Oregon Lottery Threatens to Cancel Portland Meadows' State Contract

Cease and desist letter comes after Oregon State Police document illegal poker game at horse racing track.

The stakes are escalating for Portland Meadows, as the state's only horse racing track now faces serious punishment from the Oregon Lottery for running what lottery officials say is an illegal poker room.

In a May 16 letter, lottery Director Barry Pack informed track officials that an undercover Oregon State Police detective had gone into the large poker room at the track on April 20, 2017 and witnessed at least six violations of the state and local laws that govern poker.

Pack demanded that Portland Meadows "immediately cease operating in violation of Oregon and city laws."

Related: Portland's poker rooms are wildly popular, licensed by the city—and too illegal to last.

Earlier this year, the lottery sent a letter to all retailers, notifying them that any violations of the social gaming law governing poker in Oregon could put the lottery retailer's ability to sell lottery products, including video poker, at risk.

Portland Meadows has more video lottery terminals in one location—10—than any other retailer in the state. Last month, the track's plea for legislative approval add 40 more terminals failed to pass.

Portland Meadows has also strongly opposed House Bill 2190, which is still alive in Salem, and would restrict the sponsors of poker games to non-profits. That bill, passed by the House on April, would shut down the poker games Portland Meadows and its competitors run. It is scheduled for a possible work session May 24.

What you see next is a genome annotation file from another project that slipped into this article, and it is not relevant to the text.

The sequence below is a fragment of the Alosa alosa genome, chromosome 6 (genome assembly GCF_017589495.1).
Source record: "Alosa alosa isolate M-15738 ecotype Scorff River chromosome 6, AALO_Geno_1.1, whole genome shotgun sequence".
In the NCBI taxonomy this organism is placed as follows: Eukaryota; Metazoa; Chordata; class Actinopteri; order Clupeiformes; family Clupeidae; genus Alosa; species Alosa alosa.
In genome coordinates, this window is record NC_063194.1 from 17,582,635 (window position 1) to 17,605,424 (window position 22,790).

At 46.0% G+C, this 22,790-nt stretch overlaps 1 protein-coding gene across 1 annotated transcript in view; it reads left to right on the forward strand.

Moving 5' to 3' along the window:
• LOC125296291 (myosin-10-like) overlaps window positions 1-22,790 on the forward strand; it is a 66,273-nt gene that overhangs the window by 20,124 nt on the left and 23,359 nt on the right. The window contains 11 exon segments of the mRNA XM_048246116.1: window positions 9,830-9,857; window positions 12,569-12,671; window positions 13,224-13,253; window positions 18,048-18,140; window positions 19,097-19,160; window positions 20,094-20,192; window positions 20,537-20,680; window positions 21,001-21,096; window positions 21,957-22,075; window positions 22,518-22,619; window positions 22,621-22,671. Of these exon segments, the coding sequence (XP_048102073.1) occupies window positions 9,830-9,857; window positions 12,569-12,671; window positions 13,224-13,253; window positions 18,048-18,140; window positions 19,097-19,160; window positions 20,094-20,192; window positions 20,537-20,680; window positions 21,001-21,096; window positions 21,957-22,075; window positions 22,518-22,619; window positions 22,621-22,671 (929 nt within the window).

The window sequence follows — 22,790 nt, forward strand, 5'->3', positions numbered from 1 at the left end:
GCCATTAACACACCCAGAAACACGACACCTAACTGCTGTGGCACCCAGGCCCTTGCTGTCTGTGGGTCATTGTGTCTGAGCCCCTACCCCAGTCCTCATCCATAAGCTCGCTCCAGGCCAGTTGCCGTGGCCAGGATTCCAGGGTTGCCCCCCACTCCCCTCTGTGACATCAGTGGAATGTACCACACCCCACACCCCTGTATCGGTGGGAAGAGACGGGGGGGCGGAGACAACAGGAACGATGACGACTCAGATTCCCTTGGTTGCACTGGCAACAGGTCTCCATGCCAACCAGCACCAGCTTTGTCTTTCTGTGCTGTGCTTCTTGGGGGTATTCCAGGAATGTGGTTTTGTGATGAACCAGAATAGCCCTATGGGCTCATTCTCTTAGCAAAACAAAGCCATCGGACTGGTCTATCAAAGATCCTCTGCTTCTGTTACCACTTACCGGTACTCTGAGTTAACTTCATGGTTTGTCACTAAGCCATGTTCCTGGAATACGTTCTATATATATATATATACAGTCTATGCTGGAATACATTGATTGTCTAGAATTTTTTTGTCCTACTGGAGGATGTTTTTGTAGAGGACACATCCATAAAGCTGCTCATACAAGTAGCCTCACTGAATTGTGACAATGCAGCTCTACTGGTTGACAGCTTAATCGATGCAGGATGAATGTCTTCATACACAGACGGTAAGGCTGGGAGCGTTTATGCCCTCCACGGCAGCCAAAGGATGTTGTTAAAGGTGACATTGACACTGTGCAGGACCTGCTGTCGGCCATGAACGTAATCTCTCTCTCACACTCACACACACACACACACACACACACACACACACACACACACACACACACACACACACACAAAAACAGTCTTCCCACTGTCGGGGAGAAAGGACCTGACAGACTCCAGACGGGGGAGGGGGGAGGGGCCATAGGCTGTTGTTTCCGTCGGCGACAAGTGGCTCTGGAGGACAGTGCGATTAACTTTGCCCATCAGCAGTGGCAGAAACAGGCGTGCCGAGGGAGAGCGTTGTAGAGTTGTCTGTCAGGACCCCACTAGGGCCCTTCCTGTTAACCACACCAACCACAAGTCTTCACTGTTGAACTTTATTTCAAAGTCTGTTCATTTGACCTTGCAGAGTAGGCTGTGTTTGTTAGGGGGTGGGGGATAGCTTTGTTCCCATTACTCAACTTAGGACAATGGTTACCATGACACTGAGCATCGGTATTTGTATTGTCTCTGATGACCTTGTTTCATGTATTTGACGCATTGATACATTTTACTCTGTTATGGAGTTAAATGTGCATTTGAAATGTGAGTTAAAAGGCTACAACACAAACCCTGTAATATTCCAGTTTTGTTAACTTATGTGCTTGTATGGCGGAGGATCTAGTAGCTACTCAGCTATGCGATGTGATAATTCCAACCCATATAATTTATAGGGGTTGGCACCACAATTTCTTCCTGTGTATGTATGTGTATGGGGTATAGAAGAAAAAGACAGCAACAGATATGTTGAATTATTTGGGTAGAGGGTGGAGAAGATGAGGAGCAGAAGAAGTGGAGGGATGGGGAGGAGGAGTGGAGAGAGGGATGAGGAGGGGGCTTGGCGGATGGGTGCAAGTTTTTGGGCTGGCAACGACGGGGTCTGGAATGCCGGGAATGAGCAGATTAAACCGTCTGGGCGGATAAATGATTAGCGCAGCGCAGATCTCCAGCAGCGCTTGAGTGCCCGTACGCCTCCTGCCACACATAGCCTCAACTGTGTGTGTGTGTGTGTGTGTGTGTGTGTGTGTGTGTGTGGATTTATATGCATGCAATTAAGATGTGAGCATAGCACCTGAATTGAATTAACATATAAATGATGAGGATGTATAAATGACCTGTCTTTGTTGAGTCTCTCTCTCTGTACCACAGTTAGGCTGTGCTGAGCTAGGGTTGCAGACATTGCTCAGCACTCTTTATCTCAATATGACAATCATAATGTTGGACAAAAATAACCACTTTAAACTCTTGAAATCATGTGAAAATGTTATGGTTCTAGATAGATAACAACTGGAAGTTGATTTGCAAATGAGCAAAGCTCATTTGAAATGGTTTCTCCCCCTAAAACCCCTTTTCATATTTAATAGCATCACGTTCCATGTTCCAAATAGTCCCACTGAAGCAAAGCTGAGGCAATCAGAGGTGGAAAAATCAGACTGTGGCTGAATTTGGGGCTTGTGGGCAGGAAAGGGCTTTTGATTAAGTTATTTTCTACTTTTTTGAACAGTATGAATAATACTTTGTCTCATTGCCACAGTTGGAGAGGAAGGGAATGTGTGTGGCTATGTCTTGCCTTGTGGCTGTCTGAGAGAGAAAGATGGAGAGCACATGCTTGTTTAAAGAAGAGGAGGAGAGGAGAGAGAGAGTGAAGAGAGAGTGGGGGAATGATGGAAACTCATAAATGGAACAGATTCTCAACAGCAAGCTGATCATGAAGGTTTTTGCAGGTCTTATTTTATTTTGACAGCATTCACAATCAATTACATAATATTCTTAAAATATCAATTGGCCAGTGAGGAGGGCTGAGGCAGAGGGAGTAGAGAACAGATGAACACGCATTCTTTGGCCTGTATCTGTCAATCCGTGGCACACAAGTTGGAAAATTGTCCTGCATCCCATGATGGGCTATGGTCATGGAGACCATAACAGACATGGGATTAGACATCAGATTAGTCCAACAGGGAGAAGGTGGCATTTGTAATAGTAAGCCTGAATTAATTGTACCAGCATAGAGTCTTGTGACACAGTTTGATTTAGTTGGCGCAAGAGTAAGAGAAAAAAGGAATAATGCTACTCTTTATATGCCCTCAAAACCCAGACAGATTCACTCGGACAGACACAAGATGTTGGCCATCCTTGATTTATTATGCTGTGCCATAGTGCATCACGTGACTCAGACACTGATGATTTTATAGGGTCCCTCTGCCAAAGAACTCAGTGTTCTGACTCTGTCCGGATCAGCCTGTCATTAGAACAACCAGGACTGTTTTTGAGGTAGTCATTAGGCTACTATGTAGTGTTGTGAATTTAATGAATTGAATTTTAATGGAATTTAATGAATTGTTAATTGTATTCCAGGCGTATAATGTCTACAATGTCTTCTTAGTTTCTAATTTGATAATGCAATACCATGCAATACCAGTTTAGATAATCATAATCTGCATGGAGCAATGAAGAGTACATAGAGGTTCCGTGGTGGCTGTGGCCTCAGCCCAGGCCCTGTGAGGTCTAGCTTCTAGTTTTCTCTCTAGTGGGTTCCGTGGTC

As WW reported in a March cover story, Portland Meadows operates one of the state's biggest poker rooms and like its competitors operates in clear violation of laws that prohibit bets of more than $1; the employment of professional dealers; and the "house" acting as a bank, among other laws.

The city of Portland previously notified Portland Meadows and Final Table, another big operator, that it intended to suspend the club's licenses for two weeks. On May 1, Portland Meadows agreed to pay a $3,000 penalty in lieu of suspension in operate in compliance with all applicable laws.

The lottery letter makes a mockery of that settlement, and is potentially far more consequential than the city's proposed fine: The loss of 10 video poker terminals could cost Portland Meadows hundreds of times that amount.

"If [Portland Meadows] does not comply with this notice," Pack wrote, "the Lottery will exercise its right to terminate its retailer contract with [Portland Meadows]."

The track's owners will now have to decide between video poker and real poker—although if the Senate passes HB 2190, that decision will be moot.

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